Big data is the voluminous and complex collection of data that comes from different sources such as sensors, social media, website etc. Such voluminous data becomes tough to process using ancient processing application. There are various tools and techniques in the market for big data analytics. With continually increasing population, crimes and crime rate analyzing related data is a huge issue for governments to make strategic decisions so as to maintain law and order. The best place to look up to find room for improvement is the voluminous raw data that is generated on a regular basis from various sources by applying Big Data Analytics (BDA) which helps to analyze certain trends that must be discovered, so that law and order can be maintained properly and there is a sense of safety and well-being among the citizens of the country.
Step – 1: Data collecting from US crime data for last 15 years.
Step-2: Analyzing that data to dig out following information.
1. Total Number of crimes from the year 2003-2016 With the ever increasing population and crime rates.
2. Total Number of crimes occurring in each state.
3. Total Number of Crime by Type It includes crime in which the objective is violent for example murder or in which violence means to an end for example robbery.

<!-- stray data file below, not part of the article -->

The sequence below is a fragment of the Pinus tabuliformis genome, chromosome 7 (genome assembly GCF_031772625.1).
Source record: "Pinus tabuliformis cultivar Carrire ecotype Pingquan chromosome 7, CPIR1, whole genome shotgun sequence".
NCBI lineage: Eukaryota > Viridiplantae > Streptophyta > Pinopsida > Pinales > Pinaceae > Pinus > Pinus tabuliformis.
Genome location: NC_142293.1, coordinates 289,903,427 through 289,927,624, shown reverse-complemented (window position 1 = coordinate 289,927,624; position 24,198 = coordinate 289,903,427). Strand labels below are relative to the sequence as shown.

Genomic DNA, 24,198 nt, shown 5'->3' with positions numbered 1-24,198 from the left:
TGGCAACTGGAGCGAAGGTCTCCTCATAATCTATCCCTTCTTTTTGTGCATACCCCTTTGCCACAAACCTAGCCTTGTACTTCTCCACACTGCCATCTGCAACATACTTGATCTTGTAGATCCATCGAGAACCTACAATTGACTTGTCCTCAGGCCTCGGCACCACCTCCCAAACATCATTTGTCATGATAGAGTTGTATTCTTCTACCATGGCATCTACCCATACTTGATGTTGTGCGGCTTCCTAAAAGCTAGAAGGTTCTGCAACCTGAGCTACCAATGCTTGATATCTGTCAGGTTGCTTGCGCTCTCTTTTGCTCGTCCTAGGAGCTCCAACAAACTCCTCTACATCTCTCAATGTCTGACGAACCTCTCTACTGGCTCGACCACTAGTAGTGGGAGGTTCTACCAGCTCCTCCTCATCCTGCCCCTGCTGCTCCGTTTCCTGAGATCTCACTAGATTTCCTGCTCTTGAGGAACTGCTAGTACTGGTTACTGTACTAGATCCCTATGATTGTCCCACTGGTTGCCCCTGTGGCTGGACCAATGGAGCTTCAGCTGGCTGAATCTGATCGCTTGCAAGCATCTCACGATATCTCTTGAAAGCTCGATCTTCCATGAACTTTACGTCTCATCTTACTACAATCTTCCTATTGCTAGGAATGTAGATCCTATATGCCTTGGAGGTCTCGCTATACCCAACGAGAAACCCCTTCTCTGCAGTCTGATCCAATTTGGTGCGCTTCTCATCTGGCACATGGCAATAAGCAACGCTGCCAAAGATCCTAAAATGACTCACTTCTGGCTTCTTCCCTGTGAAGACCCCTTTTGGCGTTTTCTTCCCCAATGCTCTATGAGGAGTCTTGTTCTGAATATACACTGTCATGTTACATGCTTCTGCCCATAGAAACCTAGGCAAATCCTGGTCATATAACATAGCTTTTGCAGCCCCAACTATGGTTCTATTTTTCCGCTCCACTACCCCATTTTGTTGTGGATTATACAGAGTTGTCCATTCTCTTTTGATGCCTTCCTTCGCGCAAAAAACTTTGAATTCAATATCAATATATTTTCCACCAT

4. Total Number of crimes against women Crimes against women5. Time series crime Analysis
Case Study-2: Real Time social Media Data Analytics:-
Social media has gained immense popularity with marketing teams, and Twitter is an effective tool for a company to get people excited about its products. Twitter makes it easy to engage users and communicate directly with them, and in turn, users can provide word-of- mouth marketing for companies by discussing the products. In this post, we’ll learn how we can use Apache HDFS, Apache Oozie, and Apache Hive to design an end-to- end data pipeline that will enable us to analyze Twitter data.
Step – 1: Data collecting from real-time tweets from Twitter and save it into Hadoop/HDFS
Step – 2: Analyzing the data to dig out following information
1. Tweets #Analytics
2. Tweets word count
3. Location wise word count
4. Twitters Sentiment Analysis
Guest Faculty (BigData, Hadoop)